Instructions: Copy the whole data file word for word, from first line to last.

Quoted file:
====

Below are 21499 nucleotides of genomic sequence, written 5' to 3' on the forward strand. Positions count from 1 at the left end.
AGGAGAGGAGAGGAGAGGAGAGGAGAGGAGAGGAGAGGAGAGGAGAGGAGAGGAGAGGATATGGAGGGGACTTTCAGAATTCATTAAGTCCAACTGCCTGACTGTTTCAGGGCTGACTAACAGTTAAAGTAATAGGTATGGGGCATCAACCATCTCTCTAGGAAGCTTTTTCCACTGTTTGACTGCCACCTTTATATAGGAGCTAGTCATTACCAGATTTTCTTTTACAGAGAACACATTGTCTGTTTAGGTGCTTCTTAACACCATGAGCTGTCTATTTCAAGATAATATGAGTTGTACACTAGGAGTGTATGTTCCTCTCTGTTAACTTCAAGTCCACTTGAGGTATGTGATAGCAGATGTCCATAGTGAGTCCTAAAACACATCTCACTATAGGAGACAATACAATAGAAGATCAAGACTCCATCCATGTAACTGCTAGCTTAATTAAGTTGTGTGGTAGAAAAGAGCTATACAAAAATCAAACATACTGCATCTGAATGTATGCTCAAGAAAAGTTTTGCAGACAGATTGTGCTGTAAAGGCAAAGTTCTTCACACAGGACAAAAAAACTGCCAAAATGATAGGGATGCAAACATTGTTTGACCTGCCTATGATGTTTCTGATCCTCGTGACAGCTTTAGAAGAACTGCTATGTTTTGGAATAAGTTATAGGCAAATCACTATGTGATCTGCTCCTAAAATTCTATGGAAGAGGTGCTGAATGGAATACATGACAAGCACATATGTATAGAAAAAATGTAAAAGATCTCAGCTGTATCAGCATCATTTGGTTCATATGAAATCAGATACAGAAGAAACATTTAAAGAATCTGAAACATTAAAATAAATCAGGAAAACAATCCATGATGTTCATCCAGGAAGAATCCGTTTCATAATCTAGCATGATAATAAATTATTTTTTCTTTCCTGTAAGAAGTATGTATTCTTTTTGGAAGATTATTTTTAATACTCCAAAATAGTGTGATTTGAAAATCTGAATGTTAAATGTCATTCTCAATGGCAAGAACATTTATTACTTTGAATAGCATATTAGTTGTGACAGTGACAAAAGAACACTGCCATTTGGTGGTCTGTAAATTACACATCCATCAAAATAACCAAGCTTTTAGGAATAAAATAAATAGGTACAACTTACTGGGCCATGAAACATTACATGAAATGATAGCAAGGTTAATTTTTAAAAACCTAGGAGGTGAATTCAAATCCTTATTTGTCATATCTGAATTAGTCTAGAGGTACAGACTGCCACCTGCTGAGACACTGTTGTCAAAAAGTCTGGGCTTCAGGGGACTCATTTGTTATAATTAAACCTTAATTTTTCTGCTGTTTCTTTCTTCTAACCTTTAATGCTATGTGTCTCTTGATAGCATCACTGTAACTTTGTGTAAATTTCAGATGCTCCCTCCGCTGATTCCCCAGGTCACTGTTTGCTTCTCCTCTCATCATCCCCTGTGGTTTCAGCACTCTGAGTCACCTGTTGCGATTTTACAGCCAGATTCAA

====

Below are 21499 nucleotides of genomic sequence, written 5' to 3' on the forward strand. Positions count from 1 at the left end.
AGGAGAGGAGAGGAGAGGAGAGGAGAGGAGAGGAGAGGAGAGGAGAGGAGAGGAGAGGATATGGAGGGGACTTTCAGAATTCATTAAGTCCAACTGCCTGACTGTTTCAGGGCTGACTAACAGTTAAAGTAATAGGTATGGGGCATCAACCATCTCTCTAGGAAGCTTTTTCCACTGTTTGACTGCCACCTTTATATAGGAGCTAGTCATTACCAGATTTTCTTTTACAGAGAACACATTGTCTGTTTAGGTGCTTCTTAACACCATGAGCTGTCTATTTCAAGATAATATGAGTTGTACACTAGGAGTGTATGTTCCTCTCTGTTAACTTCAAGTCCACTTGAGGTATGTGATAGCAGATGTCCATAGTGAGTCCTAAAACACATCTCACTATAGGAGACAATACAATAGAAGATCAAGACTCCATCCATGTAACTGCTAGCTTAATTAAGTTGTGTGGTAGAAAAGAGCTATACAAAAATCAAACATACTGCATCTGAATGTATGCTCAAGAAAAGTTTTGCAGACAGATTGTGCTGTAAAGGCAAAGTTCTTCACACAGGACAAAAAAACTGCCAAAATGATAGGGATGCAAACATTGTTTGACCTGCCTATGATGTTTCTGATCCTCGTGACAGCTTTAGAAGAACTGCTATGTTTTGGAATAAGTTATAGGCAAATCACTATGTGATCTGCTCCTAAAATTCTATGGAAGAGGTGCTGAATGGAATACATGACAAGCACATATGTATAGAAAAAATGTAAAAGATCTCAGCTGTATCAGCATCATTTGGTTCATATGAAATCAGATACAGAAGAAACATTTAAAGAATCTGAAACATTAAAATAAATCAGGAAAACAATCCATGATGTTCATCCAGGAAGAATCCGTTTCATAATCTAGCATGATAATAAATTATTTTTTCTTTCCTGTAAGAAGTATGTATTCTTTTTGGAAGATTATTTTTAATACTCCAAAATAGTGTGATTTGAAAATCTGAATGTTAAATGTCATTCTCAATGGCAAGAACATTTATTACTTTGAATAGCATATTAGTTGTGACAGTGACAAAAGAACACTGCCATTTGGTGGTCTGTAAATTACACATCCATCAAAATAACCAAGCTTTTAGGAATAAAATAAATAGGTACAACTTACTGGGCCATGAAACATTACATGAAATGATAGCAAGGTTAATTTTTAAAAACCTAGGAGGTGAATTCAAATCCTTATTTGTCATATCTGAATTAGTCTAGAGGTACAGACTGCCACCTGCTGAGACACTGTTGTCAAAAAGTCTGGGCTTCAGGGGACTCATTTGTTATAATTAAACCTTAATTTTTCTGCTGTTTCTTTCTTCTAACCTTTAATGCTATGTGTCTCTTGATAGCATCACTGTAACTTTGTGTAAATTTCAGATGCTCCCTCCGCTGATTCCCCAGGTCACTGTTTGCTTCTCCTCTCATCATCCCCTGTGGTTTCAGCACTCTGAGTCACCTGTTGCGATTTTACAGCCAGATTCAA